Looking at hybrid models? It's time to focus on this major challenge

Arianna Huffington reveals the HR aspects you need to prioritize in 2023

Looking at hybrid models? It's time to focus on this major challenge

A lack of connection and a failure to see the bigger picture are just two of the main mistakes employers are making when it to comes to hybrid models. Speaking to HRD, Arianna Huffington, founder of the Huffington Post and behavior change technology company, Thrive, revealed that HR leaders need to focus more on rebuilding lost social capital in the workplace. 

“One potential pitfall of moving to a hybrid work model is focusing solely on the logistics of where people are working and the technology that helps them connect with each other,” Huffington told HRD. “Certainly those are important considerations, but so too is the challenge of how people are going to connect on a deeper level and rebuild the social capital that they accrued more naturally in the in-person pre-pandemic world. So companies need to put just as much thought into how they plan to build social capital, nurture connection and collaboration, and drive innovation among employees working remotely.”

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The sudden switch from in-office culture to fully remote over the pandemic was a whirlwind for HR leaders. Overnight digitization and an increased reliance on technology meant that leaders had to grapple with 10 years’ worth of workplace evolution in mere weeks. And while it was necessary to keep businesses afloat, these sudden changes wreaked havoc on the status quo – leaving many HR leaders wondering whether culture can thrive away from the office.

“Company culture can survive in a hybrid world, but it’s only going to thrive when a company is deliberate about replacing social capital and serendipitous connection with new, intentional rituals,” added Huffington. “Thrive Reset is one of these hybrid tools. It’s based on neuroscience that shows that we can course-correct from stress in just 60 to 90 seconds. In addition to the over 100 Resets we have produced on themes like gratitude, movement, and mindfulness, users can also create their own personal 60-second Resets by selecting images, quotes, and music that bring them calm and joy.”

But what about those employers that insist on a fully in-office policy? Is it worth sacrificing potential new hires just to hold on to preferred practices? According to research from Momentive, 52% of employees would leave their current job if their employer insisted on an in-office return – with 11% vowing to quit on the spot. So how should employers broach this sensitive topic?

“We have seen our clients deal with these issues in lots of creative ways but it always centres around continuous and open dialogue between both the employee and the employer about their various concerns,” Brigitte Weaver, senior associate at Katten Muchin Rosenman LLP, told HRD. “Some HR teams are having weekly one-to-one catch ups with employees who are struggling.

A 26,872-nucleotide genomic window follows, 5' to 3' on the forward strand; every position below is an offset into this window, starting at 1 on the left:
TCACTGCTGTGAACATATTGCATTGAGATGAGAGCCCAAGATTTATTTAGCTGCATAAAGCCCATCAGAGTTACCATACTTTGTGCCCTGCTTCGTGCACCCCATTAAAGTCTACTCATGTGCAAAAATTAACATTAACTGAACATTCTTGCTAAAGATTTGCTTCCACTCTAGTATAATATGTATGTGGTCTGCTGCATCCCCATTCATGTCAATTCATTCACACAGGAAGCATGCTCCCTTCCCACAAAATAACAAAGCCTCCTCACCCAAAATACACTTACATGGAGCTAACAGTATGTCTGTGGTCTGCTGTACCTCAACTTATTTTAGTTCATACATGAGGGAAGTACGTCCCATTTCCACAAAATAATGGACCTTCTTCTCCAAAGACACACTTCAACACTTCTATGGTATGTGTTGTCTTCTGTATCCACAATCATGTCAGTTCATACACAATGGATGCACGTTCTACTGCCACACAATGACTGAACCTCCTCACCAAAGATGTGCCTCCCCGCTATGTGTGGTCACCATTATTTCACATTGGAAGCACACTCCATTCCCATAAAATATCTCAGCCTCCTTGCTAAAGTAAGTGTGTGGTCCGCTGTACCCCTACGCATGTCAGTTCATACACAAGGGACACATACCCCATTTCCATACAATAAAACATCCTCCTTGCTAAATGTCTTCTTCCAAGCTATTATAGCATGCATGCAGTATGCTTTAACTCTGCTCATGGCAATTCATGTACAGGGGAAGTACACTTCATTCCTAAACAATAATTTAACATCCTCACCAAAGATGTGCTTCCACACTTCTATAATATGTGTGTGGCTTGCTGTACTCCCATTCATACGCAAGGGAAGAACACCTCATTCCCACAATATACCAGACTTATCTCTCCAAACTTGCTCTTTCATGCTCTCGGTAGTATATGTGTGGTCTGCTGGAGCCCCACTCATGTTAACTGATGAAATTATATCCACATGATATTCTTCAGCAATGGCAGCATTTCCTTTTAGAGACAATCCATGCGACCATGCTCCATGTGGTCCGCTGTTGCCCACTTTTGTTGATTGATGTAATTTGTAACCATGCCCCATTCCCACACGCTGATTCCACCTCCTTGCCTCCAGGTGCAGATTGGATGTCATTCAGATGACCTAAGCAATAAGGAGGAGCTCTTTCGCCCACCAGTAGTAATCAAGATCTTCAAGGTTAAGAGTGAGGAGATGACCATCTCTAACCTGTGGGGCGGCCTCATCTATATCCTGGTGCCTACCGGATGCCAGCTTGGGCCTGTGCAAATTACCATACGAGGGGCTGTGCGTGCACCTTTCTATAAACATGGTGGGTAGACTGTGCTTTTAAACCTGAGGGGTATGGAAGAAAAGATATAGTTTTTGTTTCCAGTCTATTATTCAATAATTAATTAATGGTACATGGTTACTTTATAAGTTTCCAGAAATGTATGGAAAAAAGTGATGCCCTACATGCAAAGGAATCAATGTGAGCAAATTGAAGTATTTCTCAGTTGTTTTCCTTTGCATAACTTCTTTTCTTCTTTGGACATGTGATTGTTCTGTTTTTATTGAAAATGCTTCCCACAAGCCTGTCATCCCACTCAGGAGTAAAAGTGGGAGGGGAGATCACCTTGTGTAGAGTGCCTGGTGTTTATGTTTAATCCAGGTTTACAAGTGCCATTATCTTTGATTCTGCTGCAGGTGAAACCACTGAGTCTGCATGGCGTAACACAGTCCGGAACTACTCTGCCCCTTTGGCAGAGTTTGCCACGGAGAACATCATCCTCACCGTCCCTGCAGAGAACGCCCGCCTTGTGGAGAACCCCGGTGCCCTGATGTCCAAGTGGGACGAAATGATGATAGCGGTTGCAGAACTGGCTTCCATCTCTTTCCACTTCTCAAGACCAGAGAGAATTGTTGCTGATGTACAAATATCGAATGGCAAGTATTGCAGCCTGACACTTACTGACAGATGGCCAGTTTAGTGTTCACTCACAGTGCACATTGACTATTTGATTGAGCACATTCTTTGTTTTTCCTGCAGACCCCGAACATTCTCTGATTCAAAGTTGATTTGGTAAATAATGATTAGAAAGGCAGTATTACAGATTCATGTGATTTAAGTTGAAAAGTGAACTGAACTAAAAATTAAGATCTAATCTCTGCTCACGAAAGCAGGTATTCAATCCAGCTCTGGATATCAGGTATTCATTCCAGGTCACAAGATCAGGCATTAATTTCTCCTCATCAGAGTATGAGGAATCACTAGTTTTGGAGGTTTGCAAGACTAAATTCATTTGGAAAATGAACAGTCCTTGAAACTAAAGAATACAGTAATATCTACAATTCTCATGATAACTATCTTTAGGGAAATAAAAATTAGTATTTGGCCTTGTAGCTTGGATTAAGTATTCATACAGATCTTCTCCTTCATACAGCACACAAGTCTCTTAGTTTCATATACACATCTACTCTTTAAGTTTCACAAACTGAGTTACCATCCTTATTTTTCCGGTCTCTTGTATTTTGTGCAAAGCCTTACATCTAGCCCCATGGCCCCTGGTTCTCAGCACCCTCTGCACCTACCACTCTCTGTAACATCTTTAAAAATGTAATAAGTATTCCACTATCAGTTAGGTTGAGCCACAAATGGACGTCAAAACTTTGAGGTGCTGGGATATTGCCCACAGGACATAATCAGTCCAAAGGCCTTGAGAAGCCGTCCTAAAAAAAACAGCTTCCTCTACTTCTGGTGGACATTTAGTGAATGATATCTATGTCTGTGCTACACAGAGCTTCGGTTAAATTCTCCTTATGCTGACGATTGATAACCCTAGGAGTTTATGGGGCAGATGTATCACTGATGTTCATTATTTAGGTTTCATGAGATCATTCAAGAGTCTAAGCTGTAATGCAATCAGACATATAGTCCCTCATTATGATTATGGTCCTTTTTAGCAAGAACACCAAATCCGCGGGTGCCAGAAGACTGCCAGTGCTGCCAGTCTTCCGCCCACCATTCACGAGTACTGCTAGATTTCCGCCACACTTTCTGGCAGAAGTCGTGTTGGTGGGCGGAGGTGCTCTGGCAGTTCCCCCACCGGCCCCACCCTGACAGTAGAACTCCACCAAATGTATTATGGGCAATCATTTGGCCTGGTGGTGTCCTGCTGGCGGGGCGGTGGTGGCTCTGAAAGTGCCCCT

“To make the ‘new normal’ work, businesses should also reflect on the way they have previously done things for example, more frequent and more informal appraisals, publishing, attendance lists, meeting availability, breaks at lunchtime and honesty about family commitments in the working day etc. Clear parameters around these issues build a framework for good working practices and most importantly they encourage trust between the parties. In our view, hybrid working is a now a fact of life for many people and it is already driving recruitment and competition between firms. Employers need to seriously consider how their practices affect their brand in the market.”

While there’s this disconnect between employer demands and employee expectations, no culture – remote, hybrid, or in-office – will ever thrive. But, for Huffington, she believes HR needs to spend this time investing more in worker wellbeing and mental health – that’ll be the key to success and retention in the long-run.

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“Every company is going to have to decide what workplace model works for them,” Huffington told HRD. “But what’s clear is that the relationship between employees and employers has fundamentally changed. Employees no longer want to accept burnout as the price for success. According to a new report from Deloitte and the research group Workplace Intelligence, 57% of employees, and 69% of executives, say they’re seriously thinking about quitting their job for one that better supports their well-being. So no matter what model a company chooses, the most important aspect will be whether the model is one that prioritizes employee mental health and wellbeing.”

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